Today on Good Day Philadelphia on Fox 29, I spoke about the New Jersey teen who is suing her parents for support. She believes that they should pay for her parochial high school education as well as her future college education. See details of the story here.
While the Court initially rejected her claim regarding payment of high school tuition as well as reimbursement of attorney’s fees that her friend’s father has been paying on her behalf, a hearing is scheduled in April on the issue of payment for college.
In New Jersey, divorced parents usually have to contribute to their child’s college education based on the theory that children of divorced parents should be treated the same as children of intact families. Since, most parents do their best to send their children to college these days, children of divorced parents should have the same opportunity. When determining how much a divorced or non-married parent has to pay for college, the Court can consider a number of factors including the child’s aptitude, cost of the proposed college, the parent’s ability to pay, the child’s ability to help mitigate the cost, and the level of communication between the parent and child, that is, was the parent involved in the college decision making process.
The case at hand is so interesting and has so many people talking because it involves a child suing her parents (who are not divorced) to obtain the same benefits as the child of a divorced couple could otherwise receive in New Jersey. If the Court here decides in favor of the child, it will go against one of the most basic tenets of our society — that parental decision making should not typically be disturbed and that parents’ generally have the right to raise their children as they see fit.
Moreover, there is a question here as to whether this child is emancipated or should be emancipated such that the parents will have no further obligation to financially support her. In New Jersey, emancipation does not usually occur until age 18 or graduation from high school unless the child furthers his or her education through college. Emancipation then occurs when that education is complete. Once a child is emancipated, they are no longer within the sphere of parental influence.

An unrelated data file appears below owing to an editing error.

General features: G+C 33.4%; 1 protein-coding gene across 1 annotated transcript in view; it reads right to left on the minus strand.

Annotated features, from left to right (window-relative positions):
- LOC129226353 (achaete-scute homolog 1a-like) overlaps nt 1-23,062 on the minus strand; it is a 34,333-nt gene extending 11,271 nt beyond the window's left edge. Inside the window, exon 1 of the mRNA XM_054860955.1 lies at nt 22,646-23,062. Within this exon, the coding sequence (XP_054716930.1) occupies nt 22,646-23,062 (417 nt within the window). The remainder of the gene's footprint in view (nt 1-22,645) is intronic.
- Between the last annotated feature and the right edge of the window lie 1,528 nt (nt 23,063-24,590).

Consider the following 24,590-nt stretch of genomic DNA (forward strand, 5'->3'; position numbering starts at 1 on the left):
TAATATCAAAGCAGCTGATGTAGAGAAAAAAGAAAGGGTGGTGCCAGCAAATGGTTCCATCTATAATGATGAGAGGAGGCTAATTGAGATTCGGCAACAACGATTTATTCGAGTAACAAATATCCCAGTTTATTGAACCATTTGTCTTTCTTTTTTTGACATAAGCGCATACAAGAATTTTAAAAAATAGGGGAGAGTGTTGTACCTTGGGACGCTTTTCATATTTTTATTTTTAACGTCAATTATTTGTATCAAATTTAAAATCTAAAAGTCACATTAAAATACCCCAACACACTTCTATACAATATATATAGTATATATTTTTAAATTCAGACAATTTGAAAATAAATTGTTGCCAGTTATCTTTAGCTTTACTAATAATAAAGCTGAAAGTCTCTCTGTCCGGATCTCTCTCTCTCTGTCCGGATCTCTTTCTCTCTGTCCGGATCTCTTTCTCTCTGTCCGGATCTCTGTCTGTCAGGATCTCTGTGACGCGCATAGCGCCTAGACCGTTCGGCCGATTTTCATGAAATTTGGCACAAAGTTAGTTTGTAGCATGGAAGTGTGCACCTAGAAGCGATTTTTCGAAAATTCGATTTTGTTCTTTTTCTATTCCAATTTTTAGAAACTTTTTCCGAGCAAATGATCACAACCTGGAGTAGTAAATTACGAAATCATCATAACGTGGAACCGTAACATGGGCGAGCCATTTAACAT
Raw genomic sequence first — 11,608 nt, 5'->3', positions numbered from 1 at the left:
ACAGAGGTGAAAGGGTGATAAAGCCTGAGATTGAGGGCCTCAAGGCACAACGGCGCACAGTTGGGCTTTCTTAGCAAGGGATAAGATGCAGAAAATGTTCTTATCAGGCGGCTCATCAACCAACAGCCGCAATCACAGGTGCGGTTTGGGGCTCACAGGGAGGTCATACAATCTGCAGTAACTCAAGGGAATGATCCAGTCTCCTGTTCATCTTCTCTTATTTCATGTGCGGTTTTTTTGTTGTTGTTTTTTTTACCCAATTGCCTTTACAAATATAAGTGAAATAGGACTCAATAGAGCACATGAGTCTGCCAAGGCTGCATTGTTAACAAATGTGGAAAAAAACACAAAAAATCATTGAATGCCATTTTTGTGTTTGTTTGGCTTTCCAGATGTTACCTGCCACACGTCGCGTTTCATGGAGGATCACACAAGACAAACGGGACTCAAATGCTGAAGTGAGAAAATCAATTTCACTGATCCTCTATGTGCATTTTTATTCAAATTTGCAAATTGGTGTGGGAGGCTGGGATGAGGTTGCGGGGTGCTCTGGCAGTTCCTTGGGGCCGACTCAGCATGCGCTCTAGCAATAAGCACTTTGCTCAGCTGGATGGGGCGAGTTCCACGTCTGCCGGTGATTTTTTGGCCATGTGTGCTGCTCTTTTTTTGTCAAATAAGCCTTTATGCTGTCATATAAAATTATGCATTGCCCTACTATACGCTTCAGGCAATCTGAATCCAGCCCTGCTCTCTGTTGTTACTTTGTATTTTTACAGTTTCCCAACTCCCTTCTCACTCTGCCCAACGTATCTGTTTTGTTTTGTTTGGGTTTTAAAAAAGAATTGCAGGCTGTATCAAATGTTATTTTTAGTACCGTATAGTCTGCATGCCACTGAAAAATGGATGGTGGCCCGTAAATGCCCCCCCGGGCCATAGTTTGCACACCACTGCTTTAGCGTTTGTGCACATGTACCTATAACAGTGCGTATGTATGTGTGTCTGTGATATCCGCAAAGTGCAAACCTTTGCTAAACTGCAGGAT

Here, this child moved out of her parent’s home and went to live with a friend. She claims her parent’s were mean and abusive to her. The parents’ deny these allegations and are begging this child to return home. Given that this child certainly acted outside of the sphere of her parents’ influence, why should her parents be obligated to continue to support her? This is a question that the Court will undoubtedly answer.
Most parents are outraged by this case. They cannot believe that their own child can turn around and sue them. But this is not so unusual — cases of this nature do occur from time to time. It remains to be seen how the Court decides this. Certainly, if the Court finds in favor of the child, the floodgates of litigation will open and we will see many more instances of parents having to defend their decisions in a legal forum.